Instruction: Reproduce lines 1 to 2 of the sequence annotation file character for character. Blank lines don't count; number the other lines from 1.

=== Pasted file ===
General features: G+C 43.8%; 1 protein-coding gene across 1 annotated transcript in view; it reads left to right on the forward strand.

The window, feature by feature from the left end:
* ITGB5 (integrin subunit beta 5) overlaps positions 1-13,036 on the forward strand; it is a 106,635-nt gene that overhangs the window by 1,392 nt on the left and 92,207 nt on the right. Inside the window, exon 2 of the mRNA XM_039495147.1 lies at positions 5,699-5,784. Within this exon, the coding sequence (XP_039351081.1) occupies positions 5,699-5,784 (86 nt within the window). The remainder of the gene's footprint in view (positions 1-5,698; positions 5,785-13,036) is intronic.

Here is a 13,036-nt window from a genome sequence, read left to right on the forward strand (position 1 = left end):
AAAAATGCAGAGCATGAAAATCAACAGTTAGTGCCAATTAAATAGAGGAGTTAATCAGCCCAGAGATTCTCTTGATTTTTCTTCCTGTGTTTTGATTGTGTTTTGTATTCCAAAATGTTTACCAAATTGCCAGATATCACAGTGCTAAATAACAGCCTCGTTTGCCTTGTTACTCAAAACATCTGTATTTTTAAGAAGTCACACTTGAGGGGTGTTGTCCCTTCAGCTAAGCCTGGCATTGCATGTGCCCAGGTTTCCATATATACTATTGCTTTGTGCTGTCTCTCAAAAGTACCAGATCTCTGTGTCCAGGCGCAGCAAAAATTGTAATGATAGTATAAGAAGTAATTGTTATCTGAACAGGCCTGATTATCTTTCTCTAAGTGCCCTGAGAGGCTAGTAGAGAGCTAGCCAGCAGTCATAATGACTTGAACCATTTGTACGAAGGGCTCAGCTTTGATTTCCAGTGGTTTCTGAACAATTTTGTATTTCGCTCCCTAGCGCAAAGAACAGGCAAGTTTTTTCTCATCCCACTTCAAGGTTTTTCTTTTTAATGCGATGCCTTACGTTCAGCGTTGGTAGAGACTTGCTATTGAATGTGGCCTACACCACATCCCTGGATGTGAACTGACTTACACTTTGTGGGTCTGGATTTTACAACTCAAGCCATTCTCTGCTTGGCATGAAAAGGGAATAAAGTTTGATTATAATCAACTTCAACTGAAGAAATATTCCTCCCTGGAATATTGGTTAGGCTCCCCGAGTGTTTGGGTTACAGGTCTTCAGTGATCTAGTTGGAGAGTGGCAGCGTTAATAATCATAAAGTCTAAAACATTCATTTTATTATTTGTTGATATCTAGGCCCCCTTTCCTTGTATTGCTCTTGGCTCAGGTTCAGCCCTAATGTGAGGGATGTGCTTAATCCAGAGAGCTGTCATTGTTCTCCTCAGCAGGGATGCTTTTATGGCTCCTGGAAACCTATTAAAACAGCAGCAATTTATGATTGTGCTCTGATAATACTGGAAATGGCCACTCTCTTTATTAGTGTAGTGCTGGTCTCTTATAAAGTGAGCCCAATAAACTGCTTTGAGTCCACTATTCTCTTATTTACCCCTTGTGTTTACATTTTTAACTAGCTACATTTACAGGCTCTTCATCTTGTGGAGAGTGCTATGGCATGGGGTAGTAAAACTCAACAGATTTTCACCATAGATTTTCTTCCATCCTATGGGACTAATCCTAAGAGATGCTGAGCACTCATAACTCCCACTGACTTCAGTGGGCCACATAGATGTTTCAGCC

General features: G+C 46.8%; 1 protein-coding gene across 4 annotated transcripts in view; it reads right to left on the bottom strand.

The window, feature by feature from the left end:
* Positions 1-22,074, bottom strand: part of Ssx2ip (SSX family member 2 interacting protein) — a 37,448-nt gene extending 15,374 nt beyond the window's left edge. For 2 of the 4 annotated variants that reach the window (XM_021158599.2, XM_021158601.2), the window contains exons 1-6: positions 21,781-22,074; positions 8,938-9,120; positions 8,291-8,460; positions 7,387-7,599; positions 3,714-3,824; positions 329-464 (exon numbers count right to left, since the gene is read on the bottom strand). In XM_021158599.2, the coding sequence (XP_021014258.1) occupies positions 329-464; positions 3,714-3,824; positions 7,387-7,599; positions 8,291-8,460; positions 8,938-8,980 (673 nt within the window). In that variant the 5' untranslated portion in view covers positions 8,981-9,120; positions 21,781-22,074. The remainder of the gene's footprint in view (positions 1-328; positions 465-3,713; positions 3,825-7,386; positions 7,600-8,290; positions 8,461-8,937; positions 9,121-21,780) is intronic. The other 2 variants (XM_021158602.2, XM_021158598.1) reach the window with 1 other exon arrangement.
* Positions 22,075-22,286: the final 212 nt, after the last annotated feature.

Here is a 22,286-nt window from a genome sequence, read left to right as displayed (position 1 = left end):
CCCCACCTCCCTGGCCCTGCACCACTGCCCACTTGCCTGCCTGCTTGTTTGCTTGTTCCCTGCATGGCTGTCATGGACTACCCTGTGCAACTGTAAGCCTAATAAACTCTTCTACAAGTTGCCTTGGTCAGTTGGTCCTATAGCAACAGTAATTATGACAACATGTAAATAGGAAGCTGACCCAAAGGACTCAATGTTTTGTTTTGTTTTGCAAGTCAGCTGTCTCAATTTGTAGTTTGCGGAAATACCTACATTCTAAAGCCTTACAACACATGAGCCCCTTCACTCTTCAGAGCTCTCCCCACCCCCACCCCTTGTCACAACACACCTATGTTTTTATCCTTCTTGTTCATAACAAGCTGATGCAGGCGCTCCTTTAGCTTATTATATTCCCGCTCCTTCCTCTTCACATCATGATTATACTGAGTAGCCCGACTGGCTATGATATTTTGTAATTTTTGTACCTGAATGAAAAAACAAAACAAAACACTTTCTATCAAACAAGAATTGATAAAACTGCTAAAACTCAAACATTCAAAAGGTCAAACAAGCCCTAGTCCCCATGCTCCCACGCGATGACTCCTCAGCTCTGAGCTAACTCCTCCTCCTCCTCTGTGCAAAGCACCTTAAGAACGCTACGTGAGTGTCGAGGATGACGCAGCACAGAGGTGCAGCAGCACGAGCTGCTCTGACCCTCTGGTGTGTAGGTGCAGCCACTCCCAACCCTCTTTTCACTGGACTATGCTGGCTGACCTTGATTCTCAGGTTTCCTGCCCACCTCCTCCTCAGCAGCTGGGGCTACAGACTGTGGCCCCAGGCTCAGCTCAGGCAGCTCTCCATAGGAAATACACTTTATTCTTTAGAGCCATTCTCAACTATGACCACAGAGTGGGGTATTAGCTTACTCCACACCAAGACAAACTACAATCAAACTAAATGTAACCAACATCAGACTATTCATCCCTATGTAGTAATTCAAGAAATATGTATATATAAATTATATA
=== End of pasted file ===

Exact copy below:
General features: G+C 43.8%; 1 protein-coding gene across 1 annotated transcript in view; it reads left to right on the forward strand.

The window, feature by feature from the left end: